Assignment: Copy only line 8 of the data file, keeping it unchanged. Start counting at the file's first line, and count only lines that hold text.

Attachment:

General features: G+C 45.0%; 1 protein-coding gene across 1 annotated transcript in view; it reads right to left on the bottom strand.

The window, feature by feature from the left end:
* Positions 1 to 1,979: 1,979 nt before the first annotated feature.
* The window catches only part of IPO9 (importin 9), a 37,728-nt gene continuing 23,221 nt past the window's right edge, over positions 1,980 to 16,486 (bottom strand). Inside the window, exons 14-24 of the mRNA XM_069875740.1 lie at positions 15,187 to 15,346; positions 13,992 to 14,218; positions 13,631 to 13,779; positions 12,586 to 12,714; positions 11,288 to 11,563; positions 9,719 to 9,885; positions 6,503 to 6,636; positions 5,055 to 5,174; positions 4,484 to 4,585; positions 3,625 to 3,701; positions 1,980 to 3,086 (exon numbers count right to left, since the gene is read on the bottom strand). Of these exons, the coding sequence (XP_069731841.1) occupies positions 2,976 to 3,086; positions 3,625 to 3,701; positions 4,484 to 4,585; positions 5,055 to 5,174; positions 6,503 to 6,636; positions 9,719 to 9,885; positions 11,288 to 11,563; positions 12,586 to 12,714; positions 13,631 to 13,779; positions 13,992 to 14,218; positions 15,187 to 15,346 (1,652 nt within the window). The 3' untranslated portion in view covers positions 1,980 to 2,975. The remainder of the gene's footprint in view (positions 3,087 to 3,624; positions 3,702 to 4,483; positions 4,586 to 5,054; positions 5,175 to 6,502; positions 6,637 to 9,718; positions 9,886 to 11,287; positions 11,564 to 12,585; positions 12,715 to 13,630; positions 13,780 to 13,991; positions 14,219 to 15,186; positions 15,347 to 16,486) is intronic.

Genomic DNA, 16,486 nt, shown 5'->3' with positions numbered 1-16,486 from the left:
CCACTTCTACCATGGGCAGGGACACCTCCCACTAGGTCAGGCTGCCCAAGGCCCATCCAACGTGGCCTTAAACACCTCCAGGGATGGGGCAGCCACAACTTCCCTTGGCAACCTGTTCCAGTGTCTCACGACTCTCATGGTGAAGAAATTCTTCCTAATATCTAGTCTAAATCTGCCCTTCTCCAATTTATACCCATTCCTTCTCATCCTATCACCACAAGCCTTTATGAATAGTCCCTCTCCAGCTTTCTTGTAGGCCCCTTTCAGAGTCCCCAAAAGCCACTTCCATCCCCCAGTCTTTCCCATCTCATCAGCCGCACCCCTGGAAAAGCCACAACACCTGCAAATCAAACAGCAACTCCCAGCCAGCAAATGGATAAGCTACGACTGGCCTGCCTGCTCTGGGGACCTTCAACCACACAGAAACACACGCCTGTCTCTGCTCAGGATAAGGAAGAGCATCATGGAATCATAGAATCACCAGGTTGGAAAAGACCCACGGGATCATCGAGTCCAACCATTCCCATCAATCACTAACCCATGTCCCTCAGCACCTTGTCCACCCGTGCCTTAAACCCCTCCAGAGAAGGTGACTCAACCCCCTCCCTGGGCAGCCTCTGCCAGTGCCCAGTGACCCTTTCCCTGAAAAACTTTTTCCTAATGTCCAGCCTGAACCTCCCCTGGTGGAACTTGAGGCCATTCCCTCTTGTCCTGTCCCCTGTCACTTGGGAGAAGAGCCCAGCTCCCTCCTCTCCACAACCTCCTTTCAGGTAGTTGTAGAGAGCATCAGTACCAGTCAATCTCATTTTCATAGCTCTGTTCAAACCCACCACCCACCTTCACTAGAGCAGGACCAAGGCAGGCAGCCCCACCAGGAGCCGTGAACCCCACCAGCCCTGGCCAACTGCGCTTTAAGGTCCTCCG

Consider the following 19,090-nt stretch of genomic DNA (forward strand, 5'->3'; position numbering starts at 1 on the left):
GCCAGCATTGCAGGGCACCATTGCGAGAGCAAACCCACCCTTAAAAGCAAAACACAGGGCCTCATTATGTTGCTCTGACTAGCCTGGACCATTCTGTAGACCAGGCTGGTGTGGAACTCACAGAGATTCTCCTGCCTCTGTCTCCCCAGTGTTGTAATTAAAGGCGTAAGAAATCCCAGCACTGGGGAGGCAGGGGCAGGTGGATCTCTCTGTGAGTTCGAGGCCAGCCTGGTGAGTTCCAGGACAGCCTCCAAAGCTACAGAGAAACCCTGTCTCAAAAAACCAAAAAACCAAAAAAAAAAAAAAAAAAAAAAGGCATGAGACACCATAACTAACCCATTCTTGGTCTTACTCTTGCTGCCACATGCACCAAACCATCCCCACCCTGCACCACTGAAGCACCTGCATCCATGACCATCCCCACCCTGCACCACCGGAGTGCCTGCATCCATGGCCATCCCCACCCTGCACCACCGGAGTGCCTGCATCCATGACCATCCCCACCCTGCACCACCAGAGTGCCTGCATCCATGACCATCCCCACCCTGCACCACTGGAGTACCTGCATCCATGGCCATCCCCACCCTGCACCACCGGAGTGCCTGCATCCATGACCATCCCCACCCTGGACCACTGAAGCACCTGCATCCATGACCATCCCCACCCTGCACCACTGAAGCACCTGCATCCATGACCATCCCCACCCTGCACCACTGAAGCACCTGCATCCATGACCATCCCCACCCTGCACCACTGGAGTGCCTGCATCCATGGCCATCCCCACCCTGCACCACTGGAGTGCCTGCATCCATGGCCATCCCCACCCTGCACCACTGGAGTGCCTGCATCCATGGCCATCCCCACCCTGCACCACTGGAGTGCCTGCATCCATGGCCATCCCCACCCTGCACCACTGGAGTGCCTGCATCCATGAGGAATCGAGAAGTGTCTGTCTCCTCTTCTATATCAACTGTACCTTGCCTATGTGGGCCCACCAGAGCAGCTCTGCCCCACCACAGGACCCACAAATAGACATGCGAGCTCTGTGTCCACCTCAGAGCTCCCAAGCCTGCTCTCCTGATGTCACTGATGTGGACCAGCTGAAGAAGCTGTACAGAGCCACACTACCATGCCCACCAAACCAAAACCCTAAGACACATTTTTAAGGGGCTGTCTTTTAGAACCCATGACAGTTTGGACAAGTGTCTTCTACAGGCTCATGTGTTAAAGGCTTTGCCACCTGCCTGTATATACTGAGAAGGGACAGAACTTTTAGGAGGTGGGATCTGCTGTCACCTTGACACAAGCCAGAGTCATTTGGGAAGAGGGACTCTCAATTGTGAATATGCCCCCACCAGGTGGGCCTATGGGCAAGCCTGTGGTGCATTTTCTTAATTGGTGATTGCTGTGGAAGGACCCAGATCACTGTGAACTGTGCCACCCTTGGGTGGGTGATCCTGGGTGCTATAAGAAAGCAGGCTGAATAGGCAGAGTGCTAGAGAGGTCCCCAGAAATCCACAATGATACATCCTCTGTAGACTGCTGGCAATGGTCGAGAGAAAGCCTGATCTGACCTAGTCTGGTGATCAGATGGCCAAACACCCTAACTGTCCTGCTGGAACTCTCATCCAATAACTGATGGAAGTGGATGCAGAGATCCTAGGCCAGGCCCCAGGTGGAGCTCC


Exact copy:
GCCAGCATTGCAGGGCACCATTGCGAGAGCAAACCCACCCTTAAAAGCAAAACACAGGGCCTCATTATGTTGCTCTGACTAGCCTGGACCATTCTGTAGACCAGGCTGGTGTGGAACTCACAGAGATTCTCCTGCCTCTGTCTCCCCAGTGTTGTAATTAAAGGCGTAAGAAATCCCAGCACTGGGGAGGCAGGGGCAGGTGGATCTCTCTGTGAGTTCGAGGCCAGCCTGGTGAGTTCCAGGACAGCCTCCAAAGCTACAGAGAAACCCTGTCTCAAAAAACCAAAAAACCAAAAAAAAAAAAAAAAAAAAAAGGCATGAGACACCATAACTAACCCATTCTTGGTCTTACTCTTGCTGCCACATGCACCAAACCATCCCCACCCTGCACCACTGAAGCACCTGCATCCATGACCATCCCCACCCTGCACCACCGGAGTGCCTGCATCCATGGCCATCCCCACCCTGCACCACCGGAGTGCCTGCATCCATGACCATCCCCACCCTGCACCACCAGAGTGCCTGCATCCATGACCATCCCCACCCTGCACCACTGGAGTACCTGCATCCATGGCCATCCCCACCCTGCACCACCGGAGTGCCTGCATCCATGACCATCCCCACCCTGGACCACTGAAGCACCTGCATCCATGACCATCCCCACCCTGCACCACTGAAGCACCTGCATCCATGACCATCCCCACCCTGCACCACTGAAGCACCTGCATCCATGACCATCCCCACCCTGCACCACTGGAGTGCCTGCATCCATGGCCATCCCCACCCTGCACCACTGGAGTGCCTGCATCCATGGCCATCCCCACCCTGCACCACTGGAGTGCCTGCATCCATGGCCATCCCCACCCTGCACCACTGGAGTGCCTGCATCCATGGCCATCCCCACCCTGCACCACTGGAGTGCCTGCATCCATGAGGAATCGAGAAGTGTCTGTCTCCTCTTCTATATCAACTGTACCTTGCCTATGTGGGCCCACCAGAGCAGCTCTGCCCCACCACAGGACCCACAAATAGACATGCGAGCTCTGTGTCCACCTCAGAGCTCCCAAGCCTGCTCTCCTGATGTCACTGATGTGGACCAGCTGAAGAAGCTGTACAGAGCCACACTACCATGCCCACCAAACCAAAACCCTAAGACACATTTTTAAGGGGCTGTCTTTTAGAACCCATGACAGTTTGGACAAGTGTCTTCTACAGGCTCATGTGTTAAAGGCTTTGCCACCTGCCTGTATATACTGAGAAGGGACAGAACTTTTAGGAGGTGGGATCTGCTGTCACCTTGACACAAGCCAGAGTCATTTGGGAAGAGGGACTCTCAATTGTGAATATGCCCCCACCAGGTGGGCCTATGGGCAAGCCTGTGGTGCATTTTCTTAATTGGTGATTGCTGTGGAAGGACCCAGATCACTGTGAACTGTGCCACCCTTGGGTGGGTGATCCTGGGTGCTATAAGAAAGCAGGCTGAATAGGCAGAGTGCTAGAGAGGTCCCCAGAAATCCACAATGATACATCCTCTGTAGACTGCTGGCAATGGTCGAGAGAAAGCCTGATCTGACCTAGTCTGGTGATCAGATGGCCAAACACCCTAACTGTCCTGCTGGAACTCTCATCCAATAACTGATGGAAGTGGATGCAGAGATCCTAGGCCAGGCCCCAGGTGGAGCTCC